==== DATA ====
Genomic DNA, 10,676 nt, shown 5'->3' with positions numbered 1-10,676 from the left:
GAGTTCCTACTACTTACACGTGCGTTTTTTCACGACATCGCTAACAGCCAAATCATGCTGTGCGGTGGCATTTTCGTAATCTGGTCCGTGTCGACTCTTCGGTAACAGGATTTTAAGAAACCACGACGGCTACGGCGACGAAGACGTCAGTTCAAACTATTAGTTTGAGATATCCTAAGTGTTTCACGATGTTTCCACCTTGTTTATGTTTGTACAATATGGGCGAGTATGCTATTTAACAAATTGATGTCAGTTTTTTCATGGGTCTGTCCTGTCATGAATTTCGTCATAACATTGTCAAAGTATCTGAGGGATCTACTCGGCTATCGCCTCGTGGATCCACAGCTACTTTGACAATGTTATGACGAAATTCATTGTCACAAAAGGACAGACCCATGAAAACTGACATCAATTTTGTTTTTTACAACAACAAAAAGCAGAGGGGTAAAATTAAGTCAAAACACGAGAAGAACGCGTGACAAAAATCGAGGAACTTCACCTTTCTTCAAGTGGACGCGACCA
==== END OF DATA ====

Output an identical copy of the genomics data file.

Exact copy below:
Genomic DNA, 10,676 nt, shown 5'->3' with positions numbered 1-10,676 from the left:
GAGTTCCTACTACTTACACGTGCGTTTTTTCACGACATCGCTAACAGCCAAATCATGCTGTGCGGTGGCATTTTCGTAATCTGGTCCGTGTCGACTCTTCGGTAACAGGATTTTAAGAAACCACGACGGCTACGGCGACGAAGACGTCAGTTCAAACTATTAGTTTGAGATATCCTAAGTGTTTCACGATGTTTCCACCTTGTTTATGTTTGTACAATATGGGCGAGTATGCTATTTAACAAATTGATGTCAGTTTTTTCATGGGTCTGTCCTGTCATGAATTTCGTCATAACATTGTCAAAGTATCTGAGGGATCTACTCGGCTATCGCCTCGTGGATCCACAGCTACTTTGACAATGTTATGACGAAATTCATTGTCACAAAAGGACAGACCCATGAAAACTGACATCAATTTTGTTTTTTACAACAACAAAAAGCAGAGGGGTAAAATTAAGTCAAAACACGAGAAGAACGCGTGACAAAAATCGAGGAACTTCACCTTTCTTCAAGTGGACGCGACCA